A mussel-bioinspired multi-functional hyperbranched polymeric coating with integrated antibacterial and antifouling activities for implant interface modification†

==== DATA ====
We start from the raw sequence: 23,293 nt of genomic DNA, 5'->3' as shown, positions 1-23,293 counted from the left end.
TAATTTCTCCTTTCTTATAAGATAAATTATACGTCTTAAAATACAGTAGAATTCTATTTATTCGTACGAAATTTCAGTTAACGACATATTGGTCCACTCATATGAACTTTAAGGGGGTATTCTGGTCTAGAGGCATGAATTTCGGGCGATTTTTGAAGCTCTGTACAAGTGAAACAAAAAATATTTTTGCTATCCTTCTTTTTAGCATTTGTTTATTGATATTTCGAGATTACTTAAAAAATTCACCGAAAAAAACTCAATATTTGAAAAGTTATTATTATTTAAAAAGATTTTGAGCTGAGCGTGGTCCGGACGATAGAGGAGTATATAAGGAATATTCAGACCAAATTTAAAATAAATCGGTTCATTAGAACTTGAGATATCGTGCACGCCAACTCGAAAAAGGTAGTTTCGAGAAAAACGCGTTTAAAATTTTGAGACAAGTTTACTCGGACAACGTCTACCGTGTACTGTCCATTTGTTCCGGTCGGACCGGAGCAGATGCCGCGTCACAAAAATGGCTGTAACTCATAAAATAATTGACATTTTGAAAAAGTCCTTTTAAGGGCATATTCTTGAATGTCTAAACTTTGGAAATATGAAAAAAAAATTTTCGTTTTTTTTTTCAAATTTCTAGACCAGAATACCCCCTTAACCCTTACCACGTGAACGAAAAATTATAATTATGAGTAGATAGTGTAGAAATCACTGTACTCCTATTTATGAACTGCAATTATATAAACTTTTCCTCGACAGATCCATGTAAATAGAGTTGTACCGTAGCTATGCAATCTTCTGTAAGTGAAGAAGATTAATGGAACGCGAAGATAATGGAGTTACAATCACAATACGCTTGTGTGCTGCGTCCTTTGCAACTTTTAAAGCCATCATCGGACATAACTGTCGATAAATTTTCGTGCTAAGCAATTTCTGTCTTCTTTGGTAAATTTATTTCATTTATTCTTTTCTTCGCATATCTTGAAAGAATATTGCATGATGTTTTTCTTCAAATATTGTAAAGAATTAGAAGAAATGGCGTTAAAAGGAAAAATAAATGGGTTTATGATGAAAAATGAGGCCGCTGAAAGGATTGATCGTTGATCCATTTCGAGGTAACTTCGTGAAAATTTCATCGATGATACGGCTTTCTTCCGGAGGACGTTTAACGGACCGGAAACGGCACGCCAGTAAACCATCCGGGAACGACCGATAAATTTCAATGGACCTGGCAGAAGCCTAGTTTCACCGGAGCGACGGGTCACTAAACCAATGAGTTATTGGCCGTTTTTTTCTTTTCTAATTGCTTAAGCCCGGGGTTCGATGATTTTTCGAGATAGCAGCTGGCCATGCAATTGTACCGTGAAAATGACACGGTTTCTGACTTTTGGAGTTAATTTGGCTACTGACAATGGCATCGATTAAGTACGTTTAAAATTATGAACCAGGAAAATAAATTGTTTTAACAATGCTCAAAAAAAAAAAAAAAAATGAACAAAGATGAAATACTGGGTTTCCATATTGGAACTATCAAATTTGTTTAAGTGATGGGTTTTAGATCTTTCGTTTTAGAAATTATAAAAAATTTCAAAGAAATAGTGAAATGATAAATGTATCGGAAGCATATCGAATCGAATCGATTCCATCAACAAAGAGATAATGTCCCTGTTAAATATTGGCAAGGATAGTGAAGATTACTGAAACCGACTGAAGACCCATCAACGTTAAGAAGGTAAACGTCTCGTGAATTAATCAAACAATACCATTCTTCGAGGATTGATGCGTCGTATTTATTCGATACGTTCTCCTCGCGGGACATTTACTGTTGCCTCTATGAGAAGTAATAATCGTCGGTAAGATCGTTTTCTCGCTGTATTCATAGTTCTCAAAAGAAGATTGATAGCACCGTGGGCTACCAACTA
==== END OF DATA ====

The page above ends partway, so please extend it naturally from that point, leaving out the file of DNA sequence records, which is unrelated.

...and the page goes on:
In recent years, infection-associated implant failures caused by bacteria intrusion and biofilm formation have become a severe threat to human health. To effectively solve these problems, the functional modification of the implant interface is considered to be promising strategy for inhibiting bacterial infection after implantation. However, the modification processes still face some limitations, including complicated procedures, unitary function and high cost. In this work, mussel-bioinspired hyperbranched polymeric coatings (TXPDG) are elaborately designed and synthesized via the Michael addition reaction of poly(ethylene glycol) diacrylate (PEGDA) and dopamine (DOPA), utilizing trimethylolpropane triacrylate (TMPTA) and gentamicin (GEN) as branching and end-capping agents, respectively. By means of adjusting the molar ratios of the reactants, a series of TXPDG coatings with controllable branching degrees (BD) and GEN content were successfully obtained and used for the interface modification of diverse substrates via a facile immersion process, which can be attributed to the universal adhesion of catechol pedants in the molecular structure. The firmly formed T20PDG coating on the substrate surface exhibits excellent antibacterial performance towards both Gram-negative Escherichia coli and Gram-positive Staphylococcus aureus because of the GEN terminal groups. In addition, BSA protein adsorption assessment confirms that these TXPDG polymeric coatings also show prominent antifouling properties, rendering the heterogenous resistance of the implant surface to prevent serious stimulus response. More importantly, TXPDG polymeric coatings present remarkable biocompatibility, with no negative influence on the spreading and proliferation of the MC3T3-E1 cells. Overall, this work not only describes a strategy for the design and synthesis of multi-functional hyperbranched polymers, but also reveals the potential applications of functional polymeric coatings on the interface modification of implants to prevent infection-associated implantation failure.